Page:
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SWLEworking - by Barnaby Kellaway An eagle-eyed OAP is still working as an official aircraft inspector - at the incredible age of 101.

Former pilot Ernie Horsfall has spent more than 3,000 hours - or four months - in the skies over the years.

He can't get insured to take the controls anymore due to his age but continues to work as an inspector to this day.

Ernie's role with the Light Aicraft Assocation (LAA) sees him run his keen eye over the machines to ensure they have been built properly.

He offers advice to aviators and acts as the last line of defence before planes are signed off.

Widower Ernie then sends his paperwork off to LAA headquarters, where they are reviewed by the chief inspector and filed.

LAA officials say they check in with their oldest inspector every year to ensure he's still fit to work.

Ernie, who is from Preston, Lancs, said: "I've worked with planes for so many years now that I generally know what I'm looking at.

"I'm not too bothered about going up in the air anymore, I've done it so many times that it's just like getting in a car is for someone else."Nowadays I just inspect the planes, which I like to do.

"It's quite easy work for me really, having worked with planes for so many years.

I can usually tell from 20 yards away what I'm going to find."I'm more than happy to help people out and give them advice when they need it."Ernie added: "I've owned lots of planes and most of them are still flying because I took such good care of them.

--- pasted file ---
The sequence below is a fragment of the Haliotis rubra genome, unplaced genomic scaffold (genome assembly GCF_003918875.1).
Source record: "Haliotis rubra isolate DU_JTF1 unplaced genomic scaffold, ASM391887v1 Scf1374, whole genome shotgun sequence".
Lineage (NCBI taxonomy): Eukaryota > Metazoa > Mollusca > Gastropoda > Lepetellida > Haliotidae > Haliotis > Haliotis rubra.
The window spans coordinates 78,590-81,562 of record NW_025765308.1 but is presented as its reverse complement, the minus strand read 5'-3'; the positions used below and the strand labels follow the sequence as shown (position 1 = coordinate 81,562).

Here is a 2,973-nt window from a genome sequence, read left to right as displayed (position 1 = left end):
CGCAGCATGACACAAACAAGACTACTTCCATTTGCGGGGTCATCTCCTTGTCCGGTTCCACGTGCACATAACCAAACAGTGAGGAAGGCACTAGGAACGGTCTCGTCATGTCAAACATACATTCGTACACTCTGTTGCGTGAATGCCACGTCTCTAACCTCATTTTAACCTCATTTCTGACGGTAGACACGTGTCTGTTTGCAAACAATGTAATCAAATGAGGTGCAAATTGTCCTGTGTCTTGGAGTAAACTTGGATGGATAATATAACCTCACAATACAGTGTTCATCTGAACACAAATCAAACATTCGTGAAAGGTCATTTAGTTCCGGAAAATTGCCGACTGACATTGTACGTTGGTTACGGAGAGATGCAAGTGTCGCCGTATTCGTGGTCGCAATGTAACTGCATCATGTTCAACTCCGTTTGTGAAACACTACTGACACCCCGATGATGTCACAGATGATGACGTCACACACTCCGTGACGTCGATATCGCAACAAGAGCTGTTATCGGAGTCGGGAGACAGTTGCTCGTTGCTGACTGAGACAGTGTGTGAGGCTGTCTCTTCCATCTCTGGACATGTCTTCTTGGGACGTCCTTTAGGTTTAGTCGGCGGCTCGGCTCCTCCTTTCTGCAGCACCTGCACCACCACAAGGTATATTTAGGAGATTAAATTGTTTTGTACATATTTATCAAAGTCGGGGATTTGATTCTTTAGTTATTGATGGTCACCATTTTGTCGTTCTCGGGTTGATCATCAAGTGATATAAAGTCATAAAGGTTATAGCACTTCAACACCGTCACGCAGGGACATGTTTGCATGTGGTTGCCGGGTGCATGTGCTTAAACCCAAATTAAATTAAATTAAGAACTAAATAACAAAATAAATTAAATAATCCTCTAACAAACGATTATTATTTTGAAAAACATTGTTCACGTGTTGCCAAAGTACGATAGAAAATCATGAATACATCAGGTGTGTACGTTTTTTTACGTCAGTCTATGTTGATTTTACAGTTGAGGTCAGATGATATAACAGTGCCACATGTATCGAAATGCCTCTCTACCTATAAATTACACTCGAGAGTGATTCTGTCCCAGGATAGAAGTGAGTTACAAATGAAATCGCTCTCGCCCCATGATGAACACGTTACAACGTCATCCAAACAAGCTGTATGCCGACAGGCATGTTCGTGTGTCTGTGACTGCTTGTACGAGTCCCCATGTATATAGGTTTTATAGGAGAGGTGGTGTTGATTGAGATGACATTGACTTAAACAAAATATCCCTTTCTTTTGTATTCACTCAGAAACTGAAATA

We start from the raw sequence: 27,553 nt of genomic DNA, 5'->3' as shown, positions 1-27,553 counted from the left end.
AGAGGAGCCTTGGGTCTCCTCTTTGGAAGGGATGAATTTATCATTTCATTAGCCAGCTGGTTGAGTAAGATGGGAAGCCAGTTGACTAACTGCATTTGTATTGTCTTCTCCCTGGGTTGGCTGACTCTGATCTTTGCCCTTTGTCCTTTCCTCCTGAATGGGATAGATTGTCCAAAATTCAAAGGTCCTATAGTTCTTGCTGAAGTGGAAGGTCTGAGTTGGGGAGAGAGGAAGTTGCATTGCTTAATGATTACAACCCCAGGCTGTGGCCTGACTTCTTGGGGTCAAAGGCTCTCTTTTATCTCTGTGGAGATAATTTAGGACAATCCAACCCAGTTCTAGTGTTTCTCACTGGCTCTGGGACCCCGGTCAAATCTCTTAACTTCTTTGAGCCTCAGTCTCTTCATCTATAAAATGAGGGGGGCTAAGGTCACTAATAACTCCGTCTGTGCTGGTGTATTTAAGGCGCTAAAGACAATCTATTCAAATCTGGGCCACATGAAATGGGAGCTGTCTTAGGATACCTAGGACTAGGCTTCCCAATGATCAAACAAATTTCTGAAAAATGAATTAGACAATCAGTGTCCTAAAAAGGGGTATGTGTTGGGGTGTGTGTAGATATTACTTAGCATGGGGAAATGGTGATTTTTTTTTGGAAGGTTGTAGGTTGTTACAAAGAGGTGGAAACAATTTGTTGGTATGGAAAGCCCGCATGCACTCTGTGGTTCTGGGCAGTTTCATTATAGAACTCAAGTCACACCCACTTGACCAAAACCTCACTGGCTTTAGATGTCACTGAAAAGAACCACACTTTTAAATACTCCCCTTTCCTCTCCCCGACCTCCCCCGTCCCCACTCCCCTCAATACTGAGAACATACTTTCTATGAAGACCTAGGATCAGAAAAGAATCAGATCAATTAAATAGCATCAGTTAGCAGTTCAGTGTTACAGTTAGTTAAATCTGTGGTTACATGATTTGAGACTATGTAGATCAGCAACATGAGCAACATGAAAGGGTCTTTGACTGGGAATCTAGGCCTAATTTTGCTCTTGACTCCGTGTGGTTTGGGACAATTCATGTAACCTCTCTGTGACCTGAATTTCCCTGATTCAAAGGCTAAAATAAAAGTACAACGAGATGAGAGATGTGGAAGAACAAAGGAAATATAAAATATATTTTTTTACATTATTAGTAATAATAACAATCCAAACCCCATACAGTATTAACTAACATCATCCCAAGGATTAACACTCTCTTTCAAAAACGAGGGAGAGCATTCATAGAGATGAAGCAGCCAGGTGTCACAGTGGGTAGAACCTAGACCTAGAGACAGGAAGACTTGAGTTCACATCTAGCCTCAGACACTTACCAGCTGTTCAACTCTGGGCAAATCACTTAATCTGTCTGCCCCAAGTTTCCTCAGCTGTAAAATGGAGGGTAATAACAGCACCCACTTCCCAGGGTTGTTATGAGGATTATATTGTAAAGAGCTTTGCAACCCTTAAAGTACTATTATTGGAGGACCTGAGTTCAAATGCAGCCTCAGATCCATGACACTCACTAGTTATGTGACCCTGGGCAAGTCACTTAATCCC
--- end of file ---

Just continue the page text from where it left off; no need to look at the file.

"No one other than me ever did any work on them, they didn't even give them a lick of paint, only me."But I'm no hero, all those men who never made it back from the war, they're the heroes."Ernie was born on on April 21, 1918 - coincidentally the same day First World War ace The Red Baron was finally shot down and the year the Royal Air Force was formed.

Raised in Bradford, West Yorks., the youngster trained as an engineer and when WWII broke out he was called up to Royal Electrical and Mechanical Engineers.

Ernie served as a staff sergeant with the army for six years and it was during this time, on a trip in an RAF flying boat, he was first inspired to take to the skies.

However, it wasn't until 20 years later, at the age of 43 while working as an engineer for Vauxhall Motors, Ernie took his first flying lesson.

In the 58 years since he has owned 56 planes, filled five logbooks, and inspected thousands of aircrafts across the country.

The pensioner, who has no living family, was today (Tues) pictured inspecting a plane belonging to retired aviation consultant Terry Cook at St Michaels Airfield in Preston.

Mr Cook, 67, said: "I got Ernie over to give me a bit of technical advice.

He really is brilliant at what he does, I've always been delighted with his work.

"The advice he gives is really straightforward and practical."He added: "Ernie's a fantastic chap who is very popular in the light aircraft community.

"Everyone knows his name."In his role with the LAA Ernie's name and phone number are on a database which all association members have access to.

If anyone needs work or advice on a plane they own they are able to ring the Preston pensioner up and ask for help.

He has honed his skills over half a century of owning, renovating and selling his own aircrafts.

LAA chief inspector Ken Craigie said: "There is no age limit on being an official inspector, it all comes down to their ability.

"We check that Ernie is still capable every year and he proves himself every time.

"He has an incredible wealth of knowledge to call on and is a valuable asset to us."ENDS